0 votes
      0 comments
  • diane d.

    you mention a substitute for the olives in the recipe. i am unable to find the note. thank you

    0 votes
    2 comments
    • Mark G.

      You could use capers or sliced pepperoncini peppers with diced roasted red peppers or sliced/diced pickled jalapeños or pickled sliced artichoke hearts

      0 votes
      0 comments
    • Jody N.

      It says any plain pitted green olive may be substituted.

      0 votes
      0 comments
  • Vandana M.

    I just returned from Bari after spending two months there and learning to cook a lot of the local dishes. I have the "family recipe" for this focaccia which is MUCH easier and faster. This is not the authentic Bari focaccia. They use semolina and flour (about 50% each). A single round of proofing right in the baking dish. Takes just over one hour and then bake. Made it three times since I returned and tastes and looks exactly like what I had with the families and in the restaurants there. I don't understand the need for complicating a simple beautiful thing!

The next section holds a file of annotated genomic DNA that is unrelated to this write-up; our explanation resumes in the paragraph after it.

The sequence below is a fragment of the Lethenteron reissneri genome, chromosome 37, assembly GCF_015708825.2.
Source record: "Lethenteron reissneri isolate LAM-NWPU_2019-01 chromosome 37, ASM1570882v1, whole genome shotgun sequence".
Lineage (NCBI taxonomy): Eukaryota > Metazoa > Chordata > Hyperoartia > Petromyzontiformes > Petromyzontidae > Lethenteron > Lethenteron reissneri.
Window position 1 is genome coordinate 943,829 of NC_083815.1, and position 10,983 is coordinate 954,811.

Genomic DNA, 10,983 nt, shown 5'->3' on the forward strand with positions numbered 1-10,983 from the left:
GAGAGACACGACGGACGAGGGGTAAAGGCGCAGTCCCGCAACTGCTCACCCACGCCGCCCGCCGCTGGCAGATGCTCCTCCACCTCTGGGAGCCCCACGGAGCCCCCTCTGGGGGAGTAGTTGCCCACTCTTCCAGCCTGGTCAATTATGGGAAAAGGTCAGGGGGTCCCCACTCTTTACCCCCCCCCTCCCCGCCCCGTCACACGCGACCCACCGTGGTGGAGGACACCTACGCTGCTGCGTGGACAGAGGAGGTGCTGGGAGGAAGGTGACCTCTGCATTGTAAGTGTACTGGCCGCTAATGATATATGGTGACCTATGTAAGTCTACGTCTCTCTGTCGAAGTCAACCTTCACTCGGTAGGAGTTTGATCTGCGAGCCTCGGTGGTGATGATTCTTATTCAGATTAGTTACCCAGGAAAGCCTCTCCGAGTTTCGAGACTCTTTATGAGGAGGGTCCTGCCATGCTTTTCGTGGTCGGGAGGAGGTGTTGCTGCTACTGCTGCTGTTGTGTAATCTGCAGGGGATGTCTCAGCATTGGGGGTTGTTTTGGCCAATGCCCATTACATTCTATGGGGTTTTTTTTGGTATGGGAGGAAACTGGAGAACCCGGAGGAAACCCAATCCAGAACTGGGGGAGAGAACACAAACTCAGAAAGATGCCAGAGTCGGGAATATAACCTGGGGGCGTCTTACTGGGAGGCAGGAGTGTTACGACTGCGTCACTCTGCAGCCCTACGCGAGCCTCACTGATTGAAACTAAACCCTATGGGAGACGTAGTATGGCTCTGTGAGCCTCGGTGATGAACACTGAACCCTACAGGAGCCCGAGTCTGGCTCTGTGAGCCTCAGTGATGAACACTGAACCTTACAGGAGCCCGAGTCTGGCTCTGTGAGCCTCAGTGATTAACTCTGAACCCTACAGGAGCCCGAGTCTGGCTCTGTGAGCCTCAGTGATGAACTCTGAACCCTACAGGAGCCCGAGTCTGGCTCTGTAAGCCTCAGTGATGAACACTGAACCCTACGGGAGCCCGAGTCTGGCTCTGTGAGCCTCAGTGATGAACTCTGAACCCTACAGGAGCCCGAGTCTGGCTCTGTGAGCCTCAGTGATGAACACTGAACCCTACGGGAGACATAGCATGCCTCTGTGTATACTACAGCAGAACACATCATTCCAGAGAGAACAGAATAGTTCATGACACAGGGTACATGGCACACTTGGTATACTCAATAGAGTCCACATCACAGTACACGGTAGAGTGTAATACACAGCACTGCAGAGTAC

0 votes
    3 comments
    • ann k.

      Although I would guess the 6 to 7 hour proofing would add more flavor.

      0 votes
      0 comments
  • Charron O.

    Despite the generous amount of olive oil added to the pan prior to baking my bread stuck- we had to scrape it off. Tasted great but I’m not entirely sure what I did wrong.

    1 votes
    2 comments
    • Christopher Z.

      Same here.

      1 votes
      1 comments
  • Elsie H.